This is a briskly written, honest and valuable book centred on the enigmatic figure of David Trimble, the former Ulster Unionist (UUP) leader described by the author as "the most contradictory man I ever met". Kerr is not alone, since a great many remain perplexed by a figure who for a decade was at the centre of Northern Ireland politics. The saying of Enoch Powell, Trimble's one-time party colleague, that all political careers end in failure could hardly be better illustrated than by Trimble's fate.
Until the 2005 general election, he was the Nobel laureate who headed Northern Ireland's most important party. But the poll brought disaster. Trimble lost his Westminster seat and his party suffered meltdown. Now it has only one Commons seat, while Ian Paisley's Democratic Unionist party has nine MPs. This book sheds much light on exactly how this came about.
Michael Kerr worked for the UUP for six years, keeping a diary and interviewing key players. He has affection and respect for Trimble, but what he exposes is a chaotic, amateurish shambles.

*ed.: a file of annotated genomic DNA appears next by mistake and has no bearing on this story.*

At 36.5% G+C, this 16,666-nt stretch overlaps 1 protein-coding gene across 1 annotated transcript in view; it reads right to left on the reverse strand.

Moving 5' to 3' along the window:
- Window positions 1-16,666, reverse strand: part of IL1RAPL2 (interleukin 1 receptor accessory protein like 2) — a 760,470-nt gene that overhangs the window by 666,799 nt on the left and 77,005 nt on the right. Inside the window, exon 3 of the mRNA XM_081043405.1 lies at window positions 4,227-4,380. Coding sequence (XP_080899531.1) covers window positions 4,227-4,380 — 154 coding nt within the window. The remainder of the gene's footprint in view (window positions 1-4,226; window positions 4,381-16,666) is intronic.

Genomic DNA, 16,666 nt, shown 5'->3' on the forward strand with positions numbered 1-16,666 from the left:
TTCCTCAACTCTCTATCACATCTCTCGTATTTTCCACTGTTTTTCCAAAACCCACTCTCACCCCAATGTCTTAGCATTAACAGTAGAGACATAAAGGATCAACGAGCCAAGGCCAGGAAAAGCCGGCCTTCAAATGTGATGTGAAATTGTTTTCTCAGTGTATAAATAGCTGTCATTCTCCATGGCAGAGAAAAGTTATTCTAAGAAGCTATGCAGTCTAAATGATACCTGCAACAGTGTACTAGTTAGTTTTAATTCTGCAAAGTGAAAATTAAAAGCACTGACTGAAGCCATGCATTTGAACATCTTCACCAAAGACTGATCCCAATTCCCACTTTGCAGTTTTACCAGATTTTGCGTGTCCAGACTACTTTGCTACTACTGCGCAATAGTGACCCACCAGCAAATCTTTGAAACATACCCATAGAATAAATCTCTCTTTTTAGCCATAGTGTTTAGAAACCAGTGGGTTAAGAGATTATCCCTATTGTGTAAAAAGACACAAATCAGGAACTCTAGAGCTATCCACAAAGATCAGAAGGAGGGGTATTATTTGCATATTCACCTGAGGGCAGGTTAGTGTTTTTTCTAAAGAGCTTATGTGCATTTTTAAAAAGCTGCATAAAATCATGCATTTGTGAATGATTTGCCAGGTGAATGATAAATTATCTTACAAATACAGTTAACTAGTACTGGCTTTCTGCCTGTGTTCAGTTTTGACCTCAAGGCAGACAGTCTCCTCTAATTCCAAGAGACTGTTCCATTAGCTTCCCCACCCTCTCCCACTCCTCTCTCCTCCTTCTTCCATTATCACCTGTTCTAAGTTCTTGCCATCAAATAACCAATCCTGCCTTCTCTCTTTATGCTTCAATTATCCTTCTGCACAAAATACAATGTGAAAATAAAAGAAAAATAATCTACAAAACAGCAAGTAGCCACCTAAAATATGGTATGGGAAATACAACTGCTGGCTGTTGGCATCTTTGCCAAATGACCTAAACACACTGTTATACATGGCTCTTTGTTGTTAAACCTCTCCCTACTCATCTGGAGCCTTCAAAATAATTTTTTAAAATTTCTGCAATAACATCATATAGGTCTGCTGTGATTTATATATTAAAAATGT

"Panic stations at dawn," reads one entry. "DT bursts into the war-room screaming at us." One of his MPs had objected to the campaign slogan, so the posters had to be scraped off the campaign coach. The posters were hastily sand-blasted but all the paint came off too: "War-room is in complete pandemonium."
In one sense this simply confirms what close observers knew: that the UUP lost the election long before it was called. This was partly because of its excruciating lack of organisation, partly because for years it had been shedding votes in the manner of autumn trees shedding leaves.
As Kerr points out, Trimble had the foresight to realise that Unionism needed to modernise as the IRA ran down its campaign. He also had the boldness to take on the formidable task of persuading conservative Protestants to face up to change.
But he lacked some basic political skills, and faced formidable negotiating opponents such as Tony Blair, Gerry Adams and Bertie Ahern. He had no clever Mandelson to spin for him, and was weak in dealing with his party's many dissidents. Most of all, perhaps, he lacked the ability to inspire his followers. Yet it is too early to write his epitaph, for that depends on Ian Paisley. If Paisley should, in time, make a deal, Trimble could argue that he brought to Unionism a new culture of negotiation.Reuse content